The walls of the mighty Roman amphitheater of El Djem dwarf the surrounding modern town. This incredibly well preserved Roman relic is Tunisia’s big sightseeing highlight and one of the best examples of amphitheater architecture left standing in the world, reminding of Rome’s once-grand grip across North Africa. You can still walk the corridors under the arena, just like the gladiators did. Or, climb up to the top seating tiers and sit staring across the arena, imagining the battles that took place below.
Once Rome’s major rival, Carthage was the city of the seafaring Phoenicians forever memorialized in the Punic Wars. The atmospheric ruins of this ancient town now sit beside the sea amid the suburbs of Tunis, a warning that even the greatest cities can be reduced to rubble. The ruins are extensive but spread out, and if you’ve been lucky enough to visit ancient city sites such as Ephesus in Turkey or Volubilis in Morocco, which are well-preserved, Carthage can seem quite underwhelming at first. But these UNESCO World-Heritage-listed remnants are hugely important historically, and any tourist interested in North Africa’s ancient past shouldn’t miss a visit here.
THE NATIONAL BARDO MUSEUM
SIDI BOU SAID
Impossibly cute, and amazingly photogenic, Sidi Bou Said is a clifftop village of petite dimensions that seem to have fallen off an artist’s canvas. Unsurprisingly, artists have feted this little hamlet for decades. The whitewashed alleyways, wrought-iron window frames, and colorful blue doors are Tunisian village architecture at their finest, while the Mediterranean backdrop is the cherry on top. This is a place to while away a lazy afternoon, simply soaking up the laid-back atmosphere and maybe indulging in a spot of shopping at one of the many local artisans and handicraft stalls.
GRAND ERG ORIENTAL
Tunisia has no shortage of Roman ruins, but Bulla Regia near Tabarka is the country’s most interesting and intriguing site. Here, the Roman inhabitants coped with the harsh summer climate by ingeniously building their villas underground, which has left the city houses incredibly well preserved today. For history lovers, this is a unique opportunity to walk through actual Roman houses, with their walls still intact. It’s a glimpse of the residential life of the ancient world that you often don’t see.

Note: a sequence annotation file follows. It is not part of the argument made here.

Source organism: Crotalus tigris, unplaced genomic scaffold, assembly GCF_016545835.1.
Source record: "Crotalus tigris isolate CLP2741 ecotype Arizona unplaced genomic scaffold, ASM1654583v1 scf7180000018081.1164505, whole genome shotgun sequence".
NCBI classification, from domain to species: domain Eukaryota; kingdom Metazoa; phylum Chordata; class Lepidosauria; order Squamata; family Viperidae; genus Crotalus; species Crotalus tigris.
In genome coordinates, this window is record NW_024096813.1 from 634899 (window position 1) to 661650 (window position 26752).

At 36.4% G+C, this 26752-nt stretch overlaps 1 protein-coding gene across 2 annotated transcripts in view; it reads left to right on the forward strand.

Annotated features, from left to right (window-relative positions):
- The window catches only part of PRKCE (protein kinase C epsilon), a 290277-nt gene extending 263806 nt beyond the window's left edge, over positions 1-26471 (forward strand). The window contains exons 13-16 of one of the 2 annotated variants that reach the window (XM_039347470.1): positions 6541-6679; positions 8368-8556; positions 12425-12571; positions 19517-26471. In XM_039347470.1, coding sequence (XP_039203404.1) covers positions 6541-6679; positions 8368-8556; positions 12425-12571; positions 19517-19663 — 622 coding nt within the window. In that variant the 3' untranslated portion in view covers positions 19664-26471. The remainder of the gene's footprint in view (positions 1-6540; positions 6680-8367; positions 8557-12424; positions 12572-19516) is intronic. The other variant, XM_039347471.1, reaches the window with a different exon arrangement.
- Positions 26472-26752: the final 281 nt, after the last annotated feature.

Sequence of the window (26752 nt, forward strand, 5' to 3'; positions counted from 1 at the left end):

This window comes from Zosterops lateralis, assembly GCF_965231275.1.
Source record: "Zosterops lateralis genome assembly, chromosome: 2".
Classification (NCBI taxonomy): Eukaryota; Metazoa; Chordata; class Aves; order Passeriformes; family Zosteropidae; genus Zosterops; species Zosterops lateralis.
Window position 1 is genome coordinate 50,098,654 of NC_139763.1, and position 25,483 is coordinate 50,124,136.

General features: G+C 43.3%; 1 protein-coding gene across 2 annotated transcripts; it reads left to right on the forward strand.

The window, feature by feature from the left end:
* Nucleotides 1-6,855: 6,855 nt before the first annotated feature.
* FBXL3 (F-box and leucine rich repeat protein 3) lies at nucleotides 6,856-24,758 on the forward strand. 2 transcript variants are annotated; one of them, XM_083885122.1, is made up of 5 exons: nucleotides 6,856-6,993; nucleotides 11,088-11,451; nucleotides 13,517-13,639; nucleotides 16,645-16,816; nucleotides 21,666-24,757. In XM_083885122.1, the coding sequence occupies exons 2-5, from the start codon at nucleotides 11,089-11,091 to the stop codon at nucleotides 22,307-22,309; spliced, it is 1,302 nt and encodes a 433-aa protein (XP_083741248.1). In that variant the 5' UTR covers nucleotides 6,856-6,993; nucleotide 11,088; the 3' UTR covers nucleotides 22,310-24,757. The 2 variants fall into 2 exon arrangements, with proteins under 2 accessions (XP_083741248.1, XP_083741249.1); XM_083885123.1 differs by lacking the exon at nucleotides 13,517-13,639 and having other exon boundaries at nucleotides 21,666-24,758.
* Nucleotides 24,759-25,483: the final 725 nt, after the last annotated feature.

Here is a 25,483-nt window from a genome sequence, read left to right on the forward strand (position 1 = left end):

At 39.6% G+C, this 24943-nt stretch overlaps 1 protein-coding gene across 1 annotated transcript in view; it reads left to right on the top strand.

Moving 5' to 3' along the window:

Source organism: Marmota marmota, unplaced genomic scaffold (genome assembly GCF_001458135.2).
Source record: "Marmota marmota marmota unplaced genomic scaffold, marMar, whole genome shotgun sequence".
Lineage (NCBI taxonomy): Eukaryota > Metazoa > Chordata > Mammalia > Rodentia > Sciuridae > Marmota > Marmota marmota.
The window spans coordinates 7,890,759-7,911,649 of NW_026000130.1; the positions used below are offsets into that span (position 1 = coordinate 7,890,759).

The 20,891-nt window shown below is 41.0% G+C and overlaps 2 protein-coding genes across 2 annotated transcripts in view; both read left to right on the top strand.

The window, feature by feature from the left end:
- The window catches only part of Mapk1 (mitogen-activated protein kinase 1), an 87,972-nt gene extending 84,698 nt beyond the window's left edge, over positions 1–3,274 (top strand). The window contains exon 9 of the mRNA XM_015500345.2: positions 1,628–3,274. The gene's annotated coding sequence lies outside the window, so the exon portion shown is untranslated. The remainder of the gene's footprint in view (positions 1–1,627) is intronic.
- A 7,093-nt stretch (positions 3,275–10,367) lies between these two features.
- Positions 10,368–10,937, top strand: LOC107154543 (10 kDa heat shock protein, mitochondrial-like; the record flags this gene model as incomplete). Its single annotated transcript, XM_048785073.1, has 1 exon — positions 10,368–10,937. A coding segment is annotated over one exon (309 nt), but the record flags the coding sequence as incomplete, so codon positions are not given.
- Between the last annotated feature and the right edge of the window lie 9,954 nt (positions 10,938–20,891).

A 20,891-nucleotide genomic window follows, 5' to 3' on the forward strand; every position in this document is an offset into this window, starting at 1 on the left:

Overlooked by the mighty fortifications of the Ribat and Kasbah, the medina in Sousse just begs to be explored. This lovely old town district is a warren of looping lanes, rimmed by whitewashed houses, and a shopping paradise with a tempting selection of ceramics, leatherwork, and metalwork on display. Away from the stalls along the bustling souk streets, the quiet and rambling back alleys, dusted in white and blue, are a charming place to dive in and sample local life.
CHOTT EL DJERID
Hammamet is all about the beach. This is Tunisia’s top sun-and-sea resort; a dreamy place dotted with pristine white buildings set beside a bright blue sea. The relaxing charms of this town woo all who come to sunbathe on the soft, white sand, with off-the-beach pursuits usually being nothing more strenuous than gentle strolls and a spot of shopping in the restored old town souks. It’s a no-stress kind of place that sums up the pleasures of Tunisia in one pretty package.
<One of Tunisia’s most photographed buildings and a film star to boot, the Ribat in Monastir is a bulky walled and exceptionally well-preserved fort. Looming over the harbor, the Ribat was originally part of a string of forts that protected the coastline, but today is one of the few still standing. Its defensive purposes may have long since faded, but this golden-stoned relic is now one of Tunisia’s most recognizable landmarks (thanks to it featuring in a few famous movies), and today, tourists scramble up into its bastion tower, rather than soldiers.